A simple observation that turns out to have ramifications throughout all of modern mathematics is that if you do two symmetries, one after another, the result is a third symmetry. …
Gowers goes on for a while like this, but I hope I have presented enough to make the point. The first presents the essential details in a concise way, but it is very flat and gives the reader no inkling of why anyone should care about groups. The second gradually builds up the idea of a group by relating it to simpler and more natural notions. It is far more vivid.
Both sorts of prose have their place. At some point you need to present the sharp, precise definitions of the abstract objects you are studying. The trouble is (and this is me talking now, not Gowers) that nearly all math textbooks leave out the vividness altogether. It is as if their authors are determined to make the subject as boring as possible. They are so eager to get down to the business of stating definitions and proving theorems that they never place themselves in the position of people learning the subject for the first time.
Worse yet, the social pressures among mathematicians favor that sort of presentation. It has happened to me several times that I have heard colleagues praising the most horribly opaque textbooks precisely because they were so concise and efficient. “No wasted words!” they would say, enviously. As far as I can tell, such books have nothing to do with good pedagogy, and everything to do with showing off the bits of esoterica mastered by their authors. Woe betide the author who presents two consecutive sentences of exposition!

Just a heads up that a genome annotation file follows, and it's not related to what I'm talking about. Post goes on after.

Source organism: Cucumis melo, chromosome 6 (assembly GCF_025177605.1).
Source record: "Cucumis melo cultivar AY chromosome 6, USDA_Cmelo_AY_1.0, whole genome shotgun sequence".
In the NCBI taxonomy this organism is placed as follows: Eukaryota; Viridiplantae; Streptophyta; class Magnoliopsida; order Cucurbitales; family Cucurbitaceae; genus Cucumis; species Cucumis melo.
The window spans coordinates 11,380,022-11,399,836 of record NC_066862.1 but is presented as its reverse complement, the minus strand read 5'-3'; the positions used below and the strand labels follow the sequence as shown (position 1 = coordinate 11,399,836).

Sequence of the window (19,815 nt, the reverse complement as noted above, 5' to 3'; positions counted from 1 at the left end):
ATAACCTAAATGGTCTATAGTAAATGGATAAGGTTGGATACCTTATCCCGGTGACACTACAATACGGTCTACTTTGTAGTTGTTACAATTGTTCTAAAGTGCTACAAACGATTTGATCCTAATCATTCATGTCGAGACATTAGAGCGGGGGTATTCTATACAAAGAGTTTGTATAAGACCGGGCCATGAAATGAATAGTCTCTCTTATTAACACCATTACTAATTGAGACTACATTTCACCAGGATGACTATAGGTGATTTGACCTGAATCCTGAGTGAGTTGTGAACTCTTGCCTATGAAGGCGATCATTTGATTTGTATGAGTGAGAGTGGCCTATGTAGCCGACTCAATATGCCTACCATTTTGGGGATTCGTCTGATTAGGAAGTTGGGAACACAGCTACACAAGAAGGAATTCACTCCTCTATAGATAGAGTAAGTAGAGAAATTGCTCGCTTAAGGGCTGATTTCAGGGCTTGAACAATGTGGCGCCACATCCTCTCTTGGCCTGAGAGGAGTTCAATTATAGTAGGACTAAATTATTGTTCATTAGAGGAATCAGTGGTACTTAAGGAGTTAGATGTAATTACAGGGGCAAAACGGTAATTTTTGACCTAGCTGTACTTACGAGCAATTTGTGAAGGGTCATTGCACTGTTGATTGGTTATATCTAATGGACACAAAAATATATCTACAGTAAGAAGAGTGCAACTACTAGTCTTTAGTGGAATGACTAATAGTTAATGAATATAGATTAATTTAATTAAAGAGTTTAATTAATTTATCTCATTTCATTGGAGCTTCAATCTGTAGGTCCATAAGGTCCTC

In an undergraduate math class of mine the professor was writing the textbook for the class as we went along. It was an appalling book. Mostly just a textbook on how not to write a textbook. Excessive use of jargon and notation? Check! Little or no context for anything that was being done? Check! Applications that were as abstract and esoteric as the thing being applied? Check! It was horrifying that such a thing could be published.
More horrifying than that? The book later won an award for mathematical exposition.
And then we wonder why people hate math.